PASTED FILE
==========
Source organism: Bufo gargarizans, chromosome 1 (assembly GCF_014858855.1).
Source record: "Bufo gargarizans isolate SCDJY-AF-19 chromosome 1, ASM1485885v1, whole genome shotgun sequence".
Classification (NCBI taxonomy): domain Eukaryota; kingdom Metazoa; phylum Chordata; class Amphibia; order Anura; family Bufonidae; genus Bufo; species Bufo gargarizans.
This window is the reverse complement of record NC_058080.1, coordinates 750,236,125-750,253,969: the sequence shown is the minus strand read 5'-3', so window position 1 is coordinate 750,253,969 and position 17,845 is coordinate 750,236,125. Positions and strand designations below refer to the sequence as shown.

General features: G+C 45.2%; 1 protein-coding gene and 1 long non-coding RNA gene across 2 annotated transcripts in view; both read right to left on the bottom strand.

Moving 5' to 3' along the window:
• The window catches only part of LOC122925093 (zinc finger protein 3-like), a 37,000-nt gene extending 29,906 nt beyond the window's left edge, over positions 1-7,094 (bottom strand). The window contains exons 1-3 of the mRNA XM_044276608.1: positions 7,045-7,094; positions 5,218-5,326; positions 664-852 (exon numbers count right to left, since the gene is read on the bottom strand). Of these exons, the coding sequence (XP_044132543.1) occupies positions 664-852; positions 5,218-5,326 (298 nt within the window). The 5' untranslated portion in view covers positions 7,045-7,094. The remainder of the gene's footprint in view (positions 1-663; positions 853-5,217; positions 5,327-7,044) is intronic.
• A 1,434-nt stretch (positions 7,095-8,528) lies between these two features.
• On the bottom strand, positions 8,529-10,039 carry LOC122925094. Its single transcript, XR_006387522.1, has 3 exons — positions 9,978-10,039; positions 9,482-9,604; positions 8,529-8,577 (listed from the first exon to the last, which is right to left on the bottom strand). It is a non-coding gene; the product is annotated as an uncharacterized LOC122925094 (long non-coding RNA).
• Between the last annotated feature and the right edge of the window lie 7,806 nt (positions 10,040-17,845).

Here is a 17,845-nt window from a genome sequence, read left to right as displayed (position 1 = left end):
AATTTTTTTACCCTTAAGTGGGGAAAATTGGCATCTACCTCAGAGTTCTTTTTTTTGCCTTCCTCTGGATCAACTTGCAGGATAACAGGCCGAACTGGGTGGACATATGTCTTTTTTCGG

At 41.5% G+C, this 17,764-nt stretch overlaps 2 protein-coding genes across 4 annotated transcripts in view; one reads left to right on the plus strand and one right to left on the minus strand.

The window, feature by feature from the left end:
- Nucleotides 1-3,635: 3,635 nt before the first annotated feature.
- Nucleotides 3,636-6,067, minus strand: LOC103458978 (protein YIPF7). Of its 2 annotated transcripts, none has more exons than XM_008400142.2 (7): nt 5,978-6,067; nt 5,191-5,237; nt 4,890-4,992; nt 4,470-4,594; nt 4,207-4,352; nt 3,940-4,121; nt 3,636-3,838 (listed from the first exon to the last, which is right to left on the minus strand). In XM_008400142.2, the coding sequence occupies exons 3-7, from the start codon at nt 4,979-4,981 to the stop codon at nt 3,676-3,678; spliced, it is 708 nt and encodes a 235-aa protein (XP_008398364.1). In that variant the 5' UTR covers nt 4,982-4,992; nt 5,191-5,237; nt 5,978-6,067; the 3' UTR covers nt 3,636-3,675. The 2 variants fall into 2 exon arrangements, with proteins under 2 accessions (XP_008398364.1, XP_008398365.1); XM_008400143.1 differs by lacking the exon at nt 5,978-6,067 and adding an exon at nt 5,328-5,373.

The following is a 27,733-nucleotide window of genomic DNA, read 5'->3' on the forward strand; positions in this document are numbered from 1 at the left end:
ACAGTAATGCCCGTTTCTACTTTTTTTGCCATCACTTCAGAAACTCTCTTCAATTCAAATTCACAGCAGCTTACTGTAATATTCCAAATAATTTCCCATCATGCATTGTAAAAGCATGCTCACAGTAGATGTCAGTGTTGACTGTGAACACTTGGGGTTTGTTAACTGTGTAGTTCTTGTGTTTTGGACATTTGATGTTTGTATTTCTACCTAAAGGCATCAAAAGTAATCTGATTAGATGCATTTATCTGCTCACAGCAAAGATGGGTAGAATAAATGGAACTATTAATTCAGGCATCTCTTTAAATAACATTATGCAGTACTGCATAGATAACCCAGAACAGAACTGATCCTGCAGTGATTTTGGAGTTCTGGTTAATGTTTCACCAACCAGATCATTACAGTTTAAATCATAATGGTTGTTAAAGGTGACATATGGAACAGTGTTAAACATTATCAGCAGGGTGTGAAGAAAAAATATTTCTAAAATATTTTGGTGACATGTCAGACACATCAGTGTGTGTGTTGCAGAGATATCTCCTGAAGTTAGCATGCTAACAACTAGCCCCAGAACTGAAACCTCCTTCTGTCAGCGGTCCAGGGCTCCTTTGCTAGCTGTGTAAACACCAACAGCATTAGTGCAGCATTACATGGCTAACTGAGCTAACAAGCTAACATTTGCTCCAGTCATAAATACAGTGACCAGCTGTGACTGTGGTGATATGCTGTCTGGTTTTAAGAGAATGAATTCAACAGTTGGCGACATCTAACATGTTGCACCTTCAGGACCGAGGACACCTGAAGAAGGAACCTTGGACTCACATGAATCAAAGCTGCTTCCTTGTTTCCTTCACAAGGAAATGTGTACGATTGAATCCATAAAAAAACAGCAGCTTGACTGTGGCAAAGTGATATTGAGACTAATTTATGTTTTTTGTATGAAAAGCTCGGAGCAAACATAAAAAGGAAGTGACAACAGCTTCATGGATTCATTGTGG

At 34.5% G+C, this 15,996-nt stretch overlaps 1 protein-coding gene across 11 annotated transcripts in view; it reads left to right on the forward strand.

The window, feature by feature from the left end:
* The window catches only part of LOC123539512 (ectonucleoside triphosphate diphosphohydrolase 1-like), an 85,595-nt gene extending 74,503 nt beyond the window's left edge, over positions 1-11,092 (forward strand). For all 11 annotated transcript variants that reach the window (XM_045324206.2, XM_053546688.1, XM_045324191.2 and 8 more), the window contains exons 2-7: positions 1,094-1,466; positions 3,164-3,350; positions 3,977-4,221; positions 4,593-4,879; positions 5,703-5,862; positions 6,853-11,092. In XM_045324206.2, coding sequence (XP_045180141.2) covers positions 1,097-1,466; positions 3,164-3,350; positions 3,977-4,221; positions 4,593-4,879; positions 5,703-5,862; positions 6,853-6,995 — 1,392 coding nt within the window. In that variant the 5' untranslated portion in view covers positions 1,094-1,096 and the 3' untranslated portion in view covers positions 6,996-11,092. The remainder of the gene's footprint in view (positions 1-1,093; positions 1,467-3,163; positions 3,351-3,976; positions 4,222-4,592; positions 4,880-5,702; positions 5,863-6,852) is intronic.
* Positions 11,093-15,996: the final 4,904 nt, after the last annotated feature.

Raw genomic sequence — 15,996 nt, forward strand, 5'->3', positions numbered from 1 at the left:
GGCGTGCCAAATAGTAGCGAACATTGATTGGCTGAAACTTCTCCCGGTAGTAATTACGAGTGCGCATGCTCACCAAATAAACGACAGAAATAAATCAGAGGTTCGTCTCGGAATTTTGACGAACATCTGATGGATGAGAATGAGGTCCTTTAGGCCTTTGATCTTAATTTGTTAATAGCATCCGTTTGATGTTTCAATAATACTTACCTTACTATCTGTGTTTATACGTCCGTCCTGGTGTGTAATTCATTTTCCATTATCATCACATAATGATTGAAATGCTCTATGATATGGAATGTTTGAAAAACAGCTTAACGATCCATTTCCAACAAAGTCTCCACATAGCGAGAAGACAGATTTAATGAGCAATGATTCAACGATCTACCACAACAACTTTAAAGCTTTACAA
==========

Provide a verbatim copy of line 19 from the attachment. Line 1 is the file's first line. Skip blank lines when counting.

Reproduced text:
At 34.5% G+C, this 15,996-nt stretch overlaps 1 protein-coding gene across 11 annotated transcripts in view; it reads left to right on the forward strand.